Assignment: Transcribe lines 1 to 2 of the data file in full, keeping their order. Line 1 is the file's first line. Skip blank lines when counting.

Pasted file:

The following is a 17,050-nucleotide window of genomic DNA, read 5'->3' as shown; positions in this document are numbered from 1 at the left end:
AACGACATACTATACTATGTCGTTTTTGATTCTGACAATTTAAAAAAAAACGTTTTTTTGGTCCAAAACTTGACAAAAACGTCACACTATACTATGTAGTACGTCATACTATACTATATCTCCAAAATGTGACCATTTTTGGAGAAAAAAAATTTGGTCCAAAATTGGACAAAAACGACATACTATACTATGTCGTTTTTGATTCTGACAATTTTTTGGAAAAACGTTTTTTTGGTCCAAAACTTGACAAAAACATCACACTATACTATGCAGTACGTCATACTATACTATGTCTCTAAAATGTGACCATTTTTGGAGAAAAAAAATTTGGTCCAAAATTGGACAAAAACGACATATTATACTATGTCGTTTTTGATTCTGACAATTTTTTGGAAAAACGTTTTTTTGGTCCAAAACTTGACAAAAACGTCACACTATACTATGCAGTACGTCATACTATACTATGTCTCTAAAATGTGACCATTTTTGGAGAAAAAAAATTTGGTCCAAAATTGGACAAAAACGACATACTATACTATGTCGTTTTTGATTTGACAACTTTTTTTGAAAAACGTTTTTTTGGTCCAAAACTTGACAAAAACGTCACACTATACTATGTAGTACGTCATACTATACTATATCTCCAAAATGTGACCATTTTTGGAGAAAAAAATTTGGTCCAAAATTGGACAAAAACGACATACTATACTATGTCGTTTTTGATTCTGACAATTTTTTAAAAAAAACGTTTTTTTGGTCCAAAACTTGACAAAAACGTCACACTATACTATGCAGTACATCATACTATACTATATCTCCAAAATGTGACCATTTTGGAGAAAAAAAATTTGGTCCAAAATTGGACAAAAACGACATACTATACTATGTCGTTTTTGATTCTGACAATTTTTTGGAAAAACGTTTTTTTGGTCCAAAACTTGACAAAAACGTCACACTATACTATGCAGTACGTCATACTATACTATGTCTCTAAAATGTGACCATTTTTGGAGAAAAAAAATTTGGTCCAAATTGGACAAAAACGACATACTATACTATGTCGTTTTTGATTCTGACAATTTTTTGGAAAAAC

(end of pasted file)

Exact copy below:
The following is a 17,050-nucleotide window of genomic DNA, read 5'->3' as shown; positions in this document are numbered from 1 at the left end:
AACGACATACTATACTATGTCGTTTTTGATTCTGACAATTTAAAAAAAAACGTTTTTTTGGTCCAAAACTTGACAAAAACGTCACACTATACTATGTAGTACGTCATACTATACTATATCTCCAAAATGTGACCATTTTTGGAGAAAAAAAATTTGGTCCAAAATTGGACAAAAACGACATACTATACTATGTCGTTTTTGATTCTGACAATTTTTTGGAAAAACGTTTTTTTGGTCCAAAACTTGACAAAAACATCACACTATACTATGCAGTACGTCATACTATACTATGTCTCTAAAATGTGACCATTTTTGGAGAAAAAAAATTTGGTCCAAAATTGGACAAAAACGACATATTATACTATGTCGTTTTTGATTCTGACAATTTTTTGGAAAAACGTTTTTTTGGTCCAAAACTTGACAAAAACGTCACACTATACTATGCAGTACGTCATACTATACTATGTCTCTAAAATGTGACCATTTTTGGAGAAAAAAAATTTGGTCCAAAATTGGACAAAAACGACATACTATACTATGTCGTTTTTGATTTGACAACTTTTTTTGAAAAACGTTTTTTTGGTCCAAAACTTGACAAAAACGTCACACTATACTATGTAGTACGTCATACTATACTATATCTCCAAAATGTGACCATTTTTGGAGAAAAAAATTTGGTCCAAAATTGGACAAAAACGACATACTATACTATGTCGTTTTTGATTCTGACAATTTTTTAAAAAAAACGTTTTTTTGGTCCAAAACTTGACAAAAACGTCACACTATACTATGCAGTACATCATACTATACTATATCTCCAAAATGTGACCATTTTGGAGAAAAAAAATTTGGTCCAAAATTGGACAAAAACGACATACTATACTATGTCGTTTTTGATTCTGACAATTTTTTGGAAAAACGTTTTTTTGGTCCAAAACTTGACAAAAACGTCACACTATACTATGCAGTACGTCATACTATACTATGTCTCTAAAATGTGACCATTTTTGGAGAAAAAAAATTTGGTCCAAATTGGACAAAAACGACATACTATACTATGTCGTTTTTGATTCTGACAATTTTTTGGAAAAAC